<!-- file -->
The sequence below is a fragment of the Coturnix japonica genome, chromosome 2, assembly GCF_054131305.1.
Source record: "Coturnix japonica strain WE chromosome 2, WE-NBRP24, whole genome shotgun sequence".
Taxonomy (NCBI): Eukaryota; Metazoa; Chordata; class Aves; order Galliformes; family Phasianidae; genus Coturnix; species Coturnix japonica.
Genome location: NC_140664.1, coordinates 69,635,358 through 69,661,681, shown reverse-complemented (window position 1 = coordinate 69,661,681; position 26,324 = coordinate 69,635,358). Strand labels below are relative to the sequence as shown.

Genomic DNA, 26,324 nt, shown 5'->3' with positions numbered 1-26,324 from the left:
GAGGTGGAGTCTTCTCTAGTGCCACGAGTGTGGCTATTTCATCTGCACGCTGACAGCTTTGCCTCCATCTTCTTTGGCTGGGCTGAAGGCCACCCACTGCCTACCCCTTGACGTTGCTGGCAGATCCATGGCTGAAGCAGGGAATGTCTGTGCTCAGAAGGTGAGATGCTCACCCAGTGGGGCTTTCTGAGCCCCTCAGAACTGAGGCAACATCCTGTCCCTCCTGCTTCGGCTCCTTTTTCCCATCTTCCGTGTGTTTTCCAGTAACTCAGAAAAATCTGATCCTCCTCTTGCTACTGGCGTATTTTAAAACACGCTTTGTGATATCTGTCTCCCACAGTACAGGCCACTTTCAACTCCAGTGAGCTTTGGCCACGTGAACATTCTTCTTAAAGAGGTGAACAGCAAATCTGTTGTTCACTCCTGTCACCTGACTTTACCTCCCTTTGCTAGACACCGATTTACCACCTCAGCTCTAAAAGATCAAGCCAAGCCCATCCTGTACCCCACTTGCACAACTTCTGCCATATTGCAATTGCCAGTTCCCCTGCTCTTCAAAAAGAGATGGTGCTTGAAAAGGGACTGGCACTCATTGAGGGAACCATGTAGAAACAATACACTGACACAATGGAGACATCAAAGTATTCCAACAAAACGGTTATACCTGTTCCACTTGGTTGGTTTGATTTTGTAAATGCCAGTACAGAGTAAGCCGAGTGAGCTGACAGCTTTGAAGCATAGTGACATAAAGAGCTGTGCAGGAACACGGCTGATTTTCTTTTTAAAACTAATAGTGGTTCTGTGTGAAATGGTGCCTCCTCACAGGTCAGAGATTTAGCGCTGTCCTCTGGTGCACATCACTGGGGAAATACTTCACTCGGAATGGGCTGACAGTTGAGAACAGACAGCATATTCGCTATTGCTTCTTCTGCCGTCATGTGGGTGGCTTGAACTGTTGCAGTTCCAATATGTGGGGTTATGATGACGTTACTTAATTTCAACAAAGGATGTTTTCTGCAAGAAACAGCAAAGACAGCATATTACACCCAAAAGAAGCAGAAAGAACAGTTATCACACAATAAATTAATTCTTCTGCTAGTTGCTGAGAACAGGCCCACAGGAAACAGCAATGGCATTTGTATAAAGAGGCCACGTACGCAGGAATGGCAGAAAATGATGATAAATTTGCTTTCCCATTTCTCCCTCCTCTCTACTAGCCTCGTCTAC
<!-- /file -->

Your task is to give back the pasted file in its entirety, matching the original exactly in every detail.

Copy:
The sequence below is a fragment of the Coturnix japonica genome, chromosome 2, assembly GCF_054131305.1.
Source record: "Coturnix japonica strain WE chromosome 2, WE-NBRP24, whole genome shotgun sequence".
Taxonomy (NCBI): Eukaryota; Metazoa; Chordata; class Aves; order Galliformes; family Phasianidae; genus Coturnix; species Coturnix japonica.
Genome location: NC_140664.1, coordinates 69,635,358 through 69,661,681, shown reverse-complemented (window position 1 = coordinate 69,661,681; position 26,324 = coordinate 69,635,358). Strand labels below are relative to the sequence as shown.

Genomic DNA, 26,324 nt, shown 5'->3' with positions numbered 1-26,324 from the left:
GAGGTGGAGTCTTCTCTAGTGCCACGAGTGTGGCTATTTCATCTGCACGCTGACAGCTTTGCCTCCATCTTCTTTGGCTGGGCTGAAGGCCACCCACTGCCTACCCCTTGACGTTGCTGGCAGATCCATGGCTGAAGCAGGGAATGTCTGTGCTCAGAAGGTGAGATGCTCACCCAGTGGGGCTTTCTGAGCCCCTCAGAACTGAGGCAACATCCTGTCCCTCCTGCTTCGGCTCCTTTTTCCCATCTTCCGTGTGTTTTCCAGTAACTCAGAAAAATCTGATCCTCCTCTTGCTACTGGCGTATTTTAAAACACGCTTTGTGATATCTGTCTCCCACAGTACAGGCCACTTTCAACTCCAGTGAGCTTTGGCCACGTGAACATTCTTCTTAAAGAGGTGAACAGCAAATCTGTTGTTCACTCCTGTCACCTGACTTTACCTCCCTTTGCTAGACACCGATTTACCACCTCAGCTCTAAAAGATCAAGCCAAGCCCATCCTGTACCCCACTTGCACAACTTCTGCCATATTGCAATTGCCAGTTCCCCTGCTCTTCAAAAAGAGATGGTGCTTGAAAAGGGACTGGCACTCATTGAGGGAACCATGTAGAAACAATACACTGACACAATGGAGACATCAAAGTATTCCAACAAAACGGTTATACCTGTTCCACTTGGTTGGTTTGATTTTGTAAATGCCAGTACAGAGTAAGCCGAGTGAGCTGACAGCTTTGAAGCATAGTGACATAAAGAGCTGTGCAGGAACACGGCTGATTTTCTTTTTAAAACTAATAGTGGTTCTGTGTGAAATGGTGCCTCCTCACAGGTCAGAGATTTAGCGCTGTCCTCTGGTGCACATCACTGGGGAAATACTTCACTCGGAATGGGCTGACAGTTGAGAACAGACAGCATATTCGCTATTGCTTCTTCTGCCGTCATGTGGGTGGCTTGAACTGTTGCAGTTCCAATATGTGGGGTTATGATGACGTTACTTAATTTCAACAAAGGATGTTTTCTGCAAGAAACAGCAAAGACAGCATATTACACCCAAAAGAAGCAGAAAGAACAGTTATCACACAATAAATTAATTCTTCTGCTAGTTGCTGAGAACAGGCCCACAGGAAACAGCAATGGCATTTGTATAAAGAGGCCACGTACGCAGGAATGGCAGAAAATGATGATAAATTTGCTTTCCCATTTCTCCCTCCTCTCTACTAGCCTCGTCTAC